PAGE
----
Yet there are some notable differences between tillage-induced and water-induced erosion. For one, soil erosion by water preferentially removes the light fraction, so sediments thus removed are generally enriched in SOC and other elements. Also, the deposition of sediments in the water erosion process follows Stokes' law: The sequence and the rate of fall depends on the particle size. Further, the depositional site for water erosion, being preferentially enriched in soil C, may have different soil properties and different gaseous flux than concave slopes receiving soil translocated by tillage operations. And tillage erosion generally causes soil loss in the shoulder position, whereas water erosion causes soil loss on mid and lower back-slope positions (25).

Any tillage and related soil disturbance enhances the rate of mineralization of soil organic matter (26) and thus leads to emission of CO2 into the atmosphere. The losses of carbon can be especially high if the depositional sites, where the labile fraction is concentrated in the top 10 to 20 cm, is tilled frequently. Tillage decreases the humification rate compared with no-till techniques (27) and leads to depletion rather than sequestration of soil carbon. Further, tillage operations involve fossil fuel consumption of as much as 30 to 40 kg C/ha/season (28). Rather than providing a sink, tillage accentuates the capacity of soil as a source of CO2 to the atmosphere. If tillage-induced erosion reduces crop productivity and the amount of residue returned to the soil is also thus reduced, it is extremely difficult to stabilize or increase the SOC pool (29). As with the data in figure 1 of Van Oost et al. (which does not provide the least significant difference, with which to compare means), extensive research from the midwestern United States (30) and from Canada (31) also show a higher SOC pool in depositional sites. Yet the total SOC pool in the eroded and deposited landscapes is lower than in uneroded landscapes because of losses by mineralization.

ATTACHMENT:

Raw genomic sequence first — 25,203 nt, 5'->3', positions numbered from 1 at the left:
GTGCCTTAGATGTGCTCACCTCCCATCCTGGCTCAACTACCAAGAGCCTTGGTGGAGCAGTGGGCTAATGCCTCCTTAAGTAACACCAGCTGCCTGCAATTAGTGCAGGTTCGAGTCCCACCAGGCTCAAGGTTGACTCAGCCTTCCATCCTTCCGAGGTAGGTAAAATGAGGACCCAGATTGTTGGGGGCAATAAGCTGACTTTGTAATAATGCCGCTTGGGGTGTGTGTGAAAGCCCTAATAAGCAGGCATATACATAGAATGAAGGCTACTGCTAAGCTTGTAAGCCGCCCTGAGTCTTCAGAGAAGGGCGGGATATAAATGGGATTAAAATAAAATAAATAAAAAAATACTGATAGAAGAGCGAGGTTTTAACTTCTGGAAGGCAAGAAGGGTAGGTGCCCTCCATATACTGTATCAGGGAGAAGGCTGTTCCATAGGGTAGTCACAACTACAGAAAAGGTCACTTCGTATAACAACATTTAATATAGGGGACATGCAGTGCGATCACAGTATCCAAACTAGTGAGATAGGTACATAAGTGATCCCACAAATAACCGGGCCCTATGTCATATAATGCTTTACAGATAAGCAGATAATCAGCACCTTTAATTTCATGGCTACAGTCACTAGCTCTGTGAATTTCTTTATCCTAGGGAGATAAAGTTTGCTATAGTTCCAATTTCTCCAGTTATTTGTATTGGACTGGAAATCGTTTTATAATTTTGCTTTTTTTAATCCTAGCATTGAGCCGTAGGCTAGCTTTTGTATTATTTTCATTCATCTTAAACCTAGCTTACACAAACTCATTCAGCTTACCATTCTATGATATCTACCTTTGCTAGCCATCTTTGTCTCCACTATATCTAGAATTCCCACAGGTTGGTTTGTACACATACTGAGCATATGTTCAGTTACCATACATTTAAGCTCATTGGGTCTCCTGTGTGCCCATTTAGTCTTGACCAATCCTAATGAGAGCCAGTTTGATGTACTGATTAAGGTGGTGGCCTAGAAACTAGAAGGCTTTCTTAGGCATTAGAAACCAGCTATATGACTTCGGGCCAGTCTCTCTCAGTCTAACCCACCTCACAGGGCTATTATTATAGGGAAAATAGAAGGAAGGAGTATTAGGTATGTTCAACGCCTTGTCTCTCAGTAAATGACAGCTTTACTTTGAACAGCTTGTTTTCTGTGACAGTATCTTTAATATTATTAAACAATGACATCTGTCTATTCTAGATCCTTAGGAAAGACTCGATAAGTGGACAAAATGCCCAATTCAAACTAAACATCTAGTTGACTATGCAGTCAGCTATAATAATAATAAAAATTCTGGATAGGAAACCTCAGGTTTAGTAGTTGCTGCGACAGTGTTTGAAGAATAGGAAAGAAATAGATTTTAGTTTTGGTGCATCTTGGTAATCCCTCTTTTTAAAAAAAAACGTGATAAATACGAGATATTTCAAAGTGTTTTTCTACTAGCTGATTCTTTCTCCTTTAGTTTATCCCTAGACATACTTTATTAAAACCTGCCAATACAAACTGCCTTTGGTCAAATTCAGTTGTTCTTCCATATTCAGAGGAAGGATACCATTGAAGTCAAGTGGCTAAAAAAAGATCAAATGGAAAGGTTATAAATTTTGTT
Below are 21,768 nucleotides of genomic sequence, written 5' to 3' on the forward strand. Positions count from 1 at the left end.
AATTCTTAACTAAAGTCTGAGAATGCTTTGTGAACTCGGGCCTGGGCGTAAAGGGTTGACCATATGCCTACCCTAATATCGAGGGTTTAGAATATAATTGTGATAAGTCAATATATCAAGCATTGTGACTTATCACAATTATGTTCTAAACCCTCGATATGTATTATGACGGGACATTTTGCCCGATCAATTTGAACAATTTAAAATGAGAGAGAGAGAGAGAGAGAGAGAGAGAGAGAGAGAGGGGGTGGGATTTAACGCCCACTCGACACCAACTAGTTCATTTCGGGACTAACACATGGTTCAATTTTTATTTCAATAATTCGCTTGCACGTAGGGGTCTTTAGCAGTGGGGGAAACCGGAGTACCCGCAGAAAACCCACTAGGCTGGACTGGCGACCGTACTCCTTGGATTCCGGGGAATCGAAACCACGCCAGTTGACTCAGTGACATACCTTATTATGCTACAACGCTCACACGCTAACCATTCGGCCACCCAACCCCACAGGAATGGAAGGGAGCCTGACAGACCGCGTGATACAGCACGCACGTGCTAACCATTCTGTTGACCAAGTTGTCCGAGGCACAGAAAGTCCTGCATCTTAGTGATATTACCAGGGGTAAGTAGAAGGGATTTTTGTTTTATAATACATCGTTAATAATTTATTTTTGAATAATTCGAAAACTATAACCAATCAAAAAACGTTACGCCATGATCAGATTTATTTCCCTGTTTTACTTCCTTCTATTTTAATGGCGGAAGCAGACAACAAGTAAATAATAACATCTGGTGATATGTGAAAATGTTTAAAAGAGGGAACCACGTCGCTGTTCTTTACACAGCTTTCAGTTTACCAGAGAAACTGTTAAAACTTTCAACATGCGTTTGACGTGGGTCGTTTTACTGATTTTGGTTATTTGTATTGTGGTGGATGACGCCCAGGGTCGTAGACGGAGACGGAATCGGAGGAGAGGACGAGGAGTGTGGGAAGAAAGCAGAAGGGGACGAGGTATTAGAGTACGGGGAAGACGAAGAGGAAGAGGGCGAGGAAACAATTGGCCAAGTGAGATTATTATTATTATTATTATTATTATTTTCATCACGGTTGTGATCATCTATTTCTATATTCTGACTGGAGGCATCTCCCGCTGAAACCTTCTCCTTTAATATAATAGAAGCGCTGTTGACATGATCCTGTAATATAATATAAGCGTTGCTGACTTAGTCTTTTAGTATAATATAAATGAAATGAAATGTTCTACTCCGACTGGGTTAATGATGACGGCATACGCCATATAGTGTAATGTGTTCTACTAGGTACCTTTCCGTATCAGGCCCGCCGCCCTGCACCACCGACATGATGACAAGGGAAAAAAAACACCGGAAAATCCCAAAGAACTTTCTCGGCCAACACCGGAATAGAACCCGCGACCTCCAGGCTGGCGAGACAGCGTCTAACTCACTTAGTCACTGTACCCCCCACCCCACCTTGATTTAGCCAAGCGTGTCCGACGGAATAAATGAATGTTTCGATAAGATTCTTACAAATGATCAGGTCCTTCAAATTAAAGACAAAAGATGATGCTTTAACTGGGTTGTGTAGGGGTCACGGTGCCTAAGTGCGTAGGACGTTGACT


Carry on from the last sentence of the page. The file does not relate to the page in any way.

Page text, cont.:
Because the global C budget cannot be balanced, the so-called missing sink or unknown residual sink lumps in all the uncertainties. The magnitude of unknown sink could be 2 to 4 Gt C/yr (32) or more because of unaccounted-for erosion-induced effects and other sources. Further, accelerated soil erosion is a threat to world food security, water quality, and health of coastal ecosystems (hypoxia). Although there is indeed uncertainty concerning how much carbon no-till agriculture is preventing from being emitted to the atmosphere, there is no doubt of the value of no-till agriculture in preserving crop-land for the benefit of people today and in the future. The latter benefit is sufficient reason to promote no-till extensively, even as the uncertainty about carbon emissions rates is being resolved. No-till agriculture and soil carbon sequestration are win-win options, both locally and globally.

References

Related Content

Navigate This Article